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Old 26 August 2007, 12:56   #1
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GPS/LoranC/?

What started out as a compass discussion in "Ribs and Ribing" turned into a GPS discussion related to reliability. I have discovered the following facts.

Uptime:
GPS up time 99.66%
Loran C up time 99.99%

Vulnerability:
GPS - Easy to construct jammer for less than $100 to jam for 120 nm radius
Loran C - Difficult if to jam but easy to bomb transmitter site

Politics:
US - Were ready to abandon Loran-C but now not so sure. Comments from Department of Transportation requested in January of 07 to decommission, maintain status quo or upgrade. Current support runs out in 2015. Point made that Loran C given life support primarily to provide redundancy on aircraft.
EU - In process of upgrading with technology that adds GPS corrections to Loran C radio signal. US "donated" Loran C stations to EU after they got GPS up and running. EU keeps tossing about launching "their own" satellite array to provide an alternative to GPS. EU tried to get US control of GPS system out of US Military and into more universal control. Russia half funded a sloppy alternative to GPS but it ain't accurate.

Receivers:

Much talk about the combination Loran-C/GPS receivers. As much talk about NO manufacturer wanting to put the money in to such units if Loran C's future is not guaranteed. I searched for both combo units and plain old Loran C receivers and Googled a Blank!

Are there any electronic navigation freaks out there with opinions or facts related to all of the above. I still maintain that for recreational boating purposes a quality GPS Chart Plotter is the best thing since sliced bread. Yes, I own a compass and yes I have studied both pilotage and navigation and a further yes, I agree that GPS is "down" .34% of the time so don't launch on me on these issues, pls

I admit that I didn't even have a clue that Loran C was still operable in North America. My first electronic nav. instrument was a Micrologic that displayed only Time Differentials! I'd be tickled if someone could even provide me a link to where I would purchase a Loran unit, in the US or Europe, just out of curiosity.
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Old 26 August 2007, 17:55   #2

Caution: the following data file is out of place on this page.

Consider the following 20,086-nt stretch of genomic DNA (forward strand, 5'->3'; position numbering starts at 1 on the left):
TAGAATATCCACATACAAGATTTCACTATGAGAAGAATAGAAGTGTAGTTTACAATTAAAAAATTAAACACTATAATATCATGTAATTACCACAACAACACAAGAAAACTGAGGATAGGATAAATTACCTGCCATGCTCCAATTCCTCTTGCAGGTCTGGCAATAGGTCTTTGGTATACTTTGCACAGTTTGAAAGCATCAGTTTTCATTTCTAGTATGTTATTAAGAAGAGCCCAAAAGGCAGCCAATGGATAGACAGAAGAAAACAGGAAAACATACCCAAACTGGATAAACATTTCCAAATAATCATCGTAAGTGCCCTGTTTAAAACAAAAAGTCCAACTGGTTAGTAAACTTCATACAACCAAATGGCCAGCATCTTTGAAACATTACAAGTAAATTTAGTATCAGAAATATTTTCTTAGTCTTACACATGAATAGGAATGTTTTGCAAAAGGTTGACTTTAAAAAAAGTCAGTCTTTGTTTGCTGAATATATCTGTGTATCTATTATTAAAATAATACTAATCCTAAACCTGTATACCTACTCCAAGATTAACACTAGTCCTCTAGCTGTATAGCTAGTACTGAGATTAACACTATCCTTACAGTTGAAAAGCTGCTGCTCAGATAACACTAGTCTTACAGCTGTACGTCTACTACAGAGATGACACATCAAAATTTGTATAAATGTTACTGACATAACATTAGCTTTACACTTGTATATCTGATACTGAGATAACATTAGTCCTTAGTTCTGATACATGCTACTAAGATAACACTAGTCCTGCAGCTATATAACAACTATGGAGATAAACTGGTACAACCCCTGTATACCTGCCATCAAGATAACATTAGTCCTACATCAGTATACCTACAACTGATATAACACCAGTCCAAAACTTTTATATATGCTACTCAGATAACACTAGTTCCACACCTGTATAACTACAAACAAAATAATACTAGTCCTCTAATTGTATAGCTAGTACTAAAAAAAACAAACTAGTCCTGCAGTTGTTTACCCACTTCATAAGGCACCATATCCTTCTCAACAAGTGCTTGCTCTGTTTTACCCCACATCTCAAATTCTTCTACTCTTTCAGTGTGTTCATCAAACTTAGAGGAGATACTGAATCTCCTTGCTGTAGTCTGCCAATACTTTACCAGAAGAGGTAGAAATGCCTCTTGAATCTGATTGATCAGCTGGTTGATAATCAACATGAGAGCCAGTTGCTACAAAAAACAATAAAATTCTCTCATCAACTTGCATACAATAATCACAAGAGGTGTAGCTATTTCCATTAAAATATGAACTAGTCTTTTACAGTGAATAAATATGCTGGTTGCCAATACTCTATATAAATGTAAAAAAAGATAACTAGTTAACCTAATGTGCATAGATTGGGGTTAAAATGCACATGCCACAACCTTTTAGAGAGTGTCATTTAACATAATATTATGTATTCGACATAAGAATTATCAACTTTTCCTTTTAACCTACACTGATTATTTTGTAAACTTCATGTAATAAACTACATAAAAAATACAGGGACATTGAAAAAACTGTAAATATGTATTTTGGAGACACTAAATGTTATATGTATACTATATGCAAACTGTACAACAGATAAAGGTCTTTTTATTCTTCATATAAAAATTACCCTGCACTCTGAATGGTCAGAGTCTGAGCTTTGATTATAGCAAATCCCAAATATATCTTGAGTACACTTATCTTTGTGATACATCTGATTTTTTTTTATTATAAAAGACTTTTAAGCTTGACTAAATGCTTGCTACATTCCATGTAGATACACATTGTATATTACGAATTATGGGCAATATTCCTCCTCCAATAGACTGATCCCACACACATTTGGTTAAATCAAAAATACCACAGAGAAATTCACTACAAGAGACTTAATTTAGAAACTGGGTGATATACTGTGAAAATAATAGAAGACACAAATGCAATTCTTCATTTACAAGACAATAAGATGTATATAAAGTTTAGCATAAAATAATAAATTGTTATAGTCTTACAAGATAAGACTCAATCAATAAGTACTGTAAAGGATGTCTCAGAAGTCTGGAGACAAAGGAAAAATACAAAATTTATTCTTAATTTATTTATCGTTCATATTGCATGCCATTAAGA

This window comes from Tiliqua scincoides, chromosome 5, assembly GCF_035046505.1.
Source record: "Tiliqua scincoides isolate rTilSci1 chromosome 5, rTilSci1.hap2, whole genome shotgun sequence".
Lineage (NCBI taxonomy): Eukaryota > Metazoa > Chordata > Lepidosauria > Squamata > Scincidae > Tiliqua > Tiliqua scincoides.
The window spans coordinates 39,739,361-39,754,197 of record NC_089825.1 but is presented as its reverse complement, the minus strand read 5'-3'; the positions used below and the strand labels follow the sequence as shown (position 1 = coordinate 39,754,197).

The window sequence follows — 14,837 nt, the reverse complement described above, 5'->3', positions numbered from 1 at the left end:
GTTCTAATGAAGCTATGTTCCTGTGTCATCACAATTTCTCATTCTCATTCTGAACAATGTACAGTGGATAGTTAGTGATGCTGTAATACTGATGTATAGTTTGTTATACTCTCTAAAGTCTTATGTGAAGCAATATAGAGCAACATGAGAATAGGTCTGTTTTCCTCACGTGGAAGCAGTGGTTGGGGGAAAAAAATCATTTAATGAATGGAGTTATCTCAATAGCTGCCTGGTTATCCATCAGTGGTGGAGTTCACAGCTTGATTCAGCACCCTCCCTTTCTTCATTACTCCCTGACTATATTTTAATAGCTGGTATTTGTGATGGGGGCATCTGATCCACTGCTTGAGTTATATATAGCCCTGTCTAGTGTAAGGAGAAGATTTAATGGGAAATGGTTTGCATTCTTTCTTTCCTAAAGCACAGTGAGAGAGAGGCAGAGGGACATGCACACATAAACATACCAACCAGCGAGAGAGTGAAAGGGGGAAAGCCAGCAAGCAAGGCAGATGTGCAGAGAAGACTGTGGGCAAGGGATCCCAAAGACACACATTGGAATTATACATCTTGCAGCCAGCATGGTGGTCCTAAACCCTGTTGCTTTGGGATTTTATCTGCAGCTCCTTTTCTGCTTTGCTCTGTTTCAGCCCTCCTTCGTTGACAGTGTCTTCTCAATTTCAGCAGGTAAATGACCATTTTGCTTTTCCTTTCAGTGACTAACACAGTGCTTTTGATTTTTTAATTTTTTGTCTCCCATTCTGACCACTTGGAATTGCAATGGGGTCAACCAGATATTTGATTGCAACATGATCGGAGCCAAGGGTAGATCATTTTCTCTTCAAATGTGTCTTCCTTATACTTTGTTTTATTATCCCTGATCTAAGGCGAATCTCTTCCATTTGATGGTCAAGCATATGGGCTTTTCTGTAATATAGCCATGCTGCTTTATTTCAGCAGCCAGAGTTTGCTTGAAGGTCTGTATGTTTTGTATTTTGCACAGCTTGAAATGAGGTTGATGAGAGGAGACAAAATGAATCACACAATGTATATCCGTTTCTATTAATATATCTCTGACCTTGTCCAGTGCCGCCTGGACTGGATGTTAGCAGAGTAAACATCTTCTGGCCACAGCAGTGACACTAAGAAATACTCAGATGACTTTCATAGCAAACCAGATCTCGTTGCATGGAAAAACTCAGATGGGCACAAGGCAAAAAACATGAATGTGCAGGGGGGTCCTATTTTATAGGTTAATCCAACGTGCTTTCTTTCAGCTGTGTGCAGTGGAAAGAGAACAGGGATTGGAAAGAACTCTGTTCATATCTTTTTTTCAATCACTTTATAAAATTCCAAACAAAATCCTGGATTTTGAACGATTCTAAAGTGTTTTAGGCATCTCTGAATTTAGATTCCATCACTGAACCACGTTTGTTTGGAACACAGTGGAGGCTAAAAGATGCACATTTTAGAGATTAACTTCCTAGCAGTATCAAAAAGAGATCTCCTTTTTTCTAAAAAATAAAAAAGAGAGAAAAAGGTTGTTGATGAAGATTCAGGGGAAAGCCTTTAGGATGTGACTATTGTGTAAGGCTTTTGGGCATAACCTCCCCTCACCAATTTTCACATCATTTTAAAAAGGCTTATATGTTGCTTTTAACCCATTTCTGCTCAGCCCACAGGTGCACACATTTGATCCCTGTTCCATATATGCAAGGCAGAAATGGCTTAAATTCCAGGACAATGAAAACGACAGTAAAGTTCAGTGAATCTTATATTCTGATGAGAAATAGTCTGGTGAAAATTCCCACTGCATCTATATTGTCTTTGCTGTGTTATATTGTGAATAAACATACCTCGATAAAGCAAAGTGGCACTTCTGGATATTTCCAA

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I fully agree GPS is awesome. BUT if it had packed up for any reason when I was bringing my boat back from Guernsey i would have been buggered. The compass that should have been fitted wasn't so all I had was a handbearing model. I had no charts either.

I DID have a handheld gps but if some stupid schoolboy had decided to muck about I would have been in trouble.

A backup would be great. Especially one of the older systems. Yes transmitters can be bombed but I suspect that accidental or malicious jamming is far more likely.

It's a shame they have decided to keep on with LORAN - DECCA would have been much better. Rolling map displays in the 1950s!!!

http://en.wikipedia.org/wiki/Decca_Navigator_System

DECCA is a classic example of how the Yanks hate anything not made in the USA!!!

"The Decca installations in the New York Airways helicopters included the unique Decca 'roller map' displays that enabled the pilot to see his or her position at a glance, a concept unfeasible with VOR/DME. This chain installation was considered highly controversial at the time, for political reasons. This led to the U.S. Coast Guard, under instructions from the Treasury Department to which it reported, banning the use of Decca receivers in ships entering New York harbor for fear that the system might create a de facto standard (as it had become in other areas of the world)."
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Old 26 August 2007, 21:46   #3
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Quote:
Originally Posted by codprawn View Post
I DID have a handheld gps but if some stupid schoolboy had decided to muck about I would have been in trouble.

And...I could get hit by lightening while picking coconuts!


It's a shame they have decided to keep on with LORAN - DECCA would have been much better. Rolling map displays in the 1950s!!!

And...coulda been shoulda been ain't what I'm asking.

DECCA is a classic example of how the Yanks hate anything not made in the USA!!!

Nothing is made in USA anymore; it's all from China

"
"No intention to shout at you Codder, use of bold was to separate my replies to some of your points. Your post is appreciated...let's get to the bottom of this since we (or at least I am) isolated on a remote island and my dog refuses to discuss anyting more stimulating than what time of day he gets fed"

Let's rephrase this as a challenge:

If EU is refurbishing their inherited Loran C system, where do I purchase a Loran C Receiver. Forget Ribs, let's say I operate an ocean going tug just to make the solution easier. What benefit is there to Loran C in the world we inhabit? If we're talking reliability to the ultimate degree, when are we going to see $800 submersable chart plotting Loran C/GPS combo receivers?

Any takers?